- Dress for the afterparty
When I arrived backstage, a disgruntled service elevator deposited me in this slightly sinister hallway of dressing rooms.
If this were a movie, suspenseful music would be playing
The harried stage manager consulted a sheet and ushered me into an empty room.
Room 242, soon to become a close, personal friend
So, naturally, I took the below picture in case I ever wanted to document the transformation some day (surprise!). Plus, I thought the lights were cool.
Pre-dressing dressing room (those light boxes!)
Slowly the room filled up with first-timers like myself and seasoned amateurs, clutching bags and bottles and with not enough chairs to go around.
And there we waited. For a couple hours.
Just like reality TV (except without the script)
As with any group of strangers, not all of us clicked, but most of us got to know each other a bit over those first couple hours. And that was cool.
Even just among us 10, we all had different backgrounds but similar senses of humor.
The seasoned amateurs were also very forthcoming about what to expect, which was: A lot of waiting.
We first-timers felt proud that we’d already divined that.
And then, wonder of wonders, a table of snacks appeared.
The snacks actually looked nothing like this. From pinterest.com.
We were supposed to have done the dress rehearsal at 1:30, but here it was getting on to 3 and nothing was happening. Then Someone Official poked her head in the doorway.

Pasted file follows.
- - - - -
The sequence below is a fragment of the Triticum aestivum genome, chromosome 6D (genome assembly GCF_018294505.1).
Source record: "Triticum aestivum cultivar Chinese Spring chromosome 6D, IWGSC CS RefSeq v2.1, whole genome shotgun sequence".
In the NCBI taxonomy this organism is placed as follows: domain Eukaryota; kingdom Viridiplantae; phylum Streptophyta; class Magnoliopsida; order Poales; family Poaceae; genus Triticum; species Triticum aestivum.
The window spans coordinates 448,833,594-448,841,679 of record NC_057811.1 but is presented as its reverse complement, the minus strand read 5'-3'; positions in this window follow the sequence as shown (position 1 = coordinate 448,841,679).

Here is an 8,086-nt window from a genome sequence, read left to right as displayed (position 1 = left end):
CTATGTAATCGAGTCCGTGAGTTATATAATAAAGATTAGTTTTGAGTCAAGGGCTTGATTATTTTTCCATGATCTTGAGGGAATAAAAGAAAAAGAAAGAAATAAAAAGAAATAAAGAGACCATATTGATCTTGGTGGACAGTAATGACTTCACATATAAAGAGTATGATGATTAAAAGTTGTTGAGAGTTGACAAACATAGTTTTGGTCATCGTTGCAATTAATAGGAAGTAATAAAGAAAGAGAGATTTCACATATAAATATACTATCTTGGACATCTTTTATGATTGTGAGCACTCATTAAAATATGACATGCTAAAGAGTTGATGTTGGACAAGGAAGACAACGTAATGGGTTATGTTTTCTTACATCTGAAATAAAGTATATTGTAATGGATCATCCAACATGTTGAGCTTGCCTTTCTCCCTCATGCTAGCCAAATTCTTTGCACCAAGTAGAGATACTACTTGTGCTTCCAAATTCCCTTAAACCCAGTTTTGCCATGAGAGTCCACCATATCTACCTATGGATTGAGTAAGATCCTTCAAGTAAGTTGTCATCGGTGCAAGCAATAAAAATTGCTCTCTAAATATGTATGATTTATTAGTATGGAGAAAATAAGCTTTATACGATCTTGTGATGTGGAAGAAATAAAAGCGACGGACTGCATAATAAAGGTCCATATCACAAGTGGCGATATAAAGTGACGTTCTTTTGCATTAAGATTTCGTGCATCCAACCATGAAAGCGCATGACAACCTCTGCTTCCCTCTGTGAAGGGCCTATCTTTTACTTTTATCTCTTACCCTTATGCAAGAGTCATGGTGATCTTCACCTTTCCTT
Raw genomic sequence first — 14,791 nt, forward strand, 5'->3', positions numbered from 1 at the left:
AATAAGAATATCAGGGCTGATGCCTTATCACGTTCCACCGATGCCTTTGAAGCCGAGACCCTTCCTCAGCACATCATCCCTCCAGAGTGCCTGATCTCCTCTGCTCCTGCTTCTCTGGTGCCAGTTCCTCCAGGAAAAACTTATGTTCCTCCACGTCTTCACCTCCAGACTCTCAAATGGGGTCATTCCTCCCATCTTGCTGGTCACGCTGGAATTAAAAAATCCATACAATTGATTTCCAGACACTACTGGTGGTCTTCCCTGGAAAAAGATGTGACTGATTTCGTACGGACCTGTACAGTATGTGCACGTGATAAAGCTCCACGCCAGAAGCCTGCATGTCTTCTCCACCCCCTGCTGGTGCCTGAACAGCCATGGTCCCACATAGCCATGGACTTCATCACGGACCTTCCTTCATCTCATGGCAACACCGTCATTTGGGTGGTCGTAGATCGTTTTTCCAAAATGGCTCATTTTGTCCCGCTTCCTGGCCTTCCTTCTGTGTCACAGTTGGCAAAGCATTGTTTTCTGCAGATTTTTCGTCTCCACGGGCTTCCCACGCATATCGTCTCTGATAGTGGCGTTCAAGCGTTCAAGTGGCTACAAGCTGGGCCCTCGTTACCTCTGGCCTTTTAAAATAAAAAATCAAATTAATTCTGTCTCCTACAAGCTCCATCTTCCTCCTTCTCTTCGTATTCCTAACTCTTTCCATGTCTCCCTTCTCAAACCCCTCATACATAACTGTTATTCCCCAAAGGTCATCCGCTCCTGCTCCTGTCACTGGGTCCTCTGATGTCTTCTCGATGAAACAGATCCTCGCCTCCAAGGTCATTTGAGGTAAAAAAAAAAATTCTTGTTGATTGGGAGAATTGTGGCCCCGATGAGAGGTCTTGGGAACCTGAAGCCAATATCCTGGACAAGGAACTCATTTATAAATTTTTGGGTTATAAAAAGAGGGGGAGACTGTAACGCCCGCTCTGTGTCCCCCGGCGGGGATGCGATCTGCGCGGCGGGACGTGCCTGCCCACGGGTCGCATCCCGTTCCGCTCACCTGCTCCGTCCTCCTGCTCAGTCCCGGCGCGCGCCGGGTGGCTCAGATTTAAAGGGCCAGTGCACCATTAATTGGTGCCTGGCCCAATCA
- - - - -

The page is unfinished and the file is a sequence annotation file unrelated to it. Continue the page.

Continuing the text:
“I need two of you to get started on makeup.”
I was up like a shot.
What followed was more makeup than I’d ever had on in my entire cumulative lifetime. She even got under my nose! I instantly felt preternaturally alert but managed to refrain from sneezing.
Feeling heavily shellacked, I was half-unsure about such a different me…
…but I WAS sure that I was not going to smile for real until that lipstick stopped staining my front tooth every time I did (everyone assured me it would).
Makeup done; hair to come
Finally consoling myself with the fact that these layers and powderings and slickings were intended for lights, cameras, and action, I settled back down and recommenced what I’d been doing just before: Waiting.
As did everybody else.
Waiting is the hardest part
Might as well get (mostly) dressed
I knew that hair was next, and my outfit included a hat. I was not about to go through any more contortions than I needed to if there was any risk of messing up one or the other.
My outfit also included a corset that laced in the back, which meant I needed help getting it on, which meant I was phffft!-ed into it (that’s the sound of extremely-sudden corset-cinching) by one of Laura’s sisters.
“Laura does the best cinching!” she said gaily from behind my shoulder.
“You’redoingafinejobyourself,” I squeaked.
Around this time I had the brilliant idea of sitting on the floor instead of a chair. I don’t know how I didn’t crack in two. But my posture had never been so fine.
“I need two of you for hair!”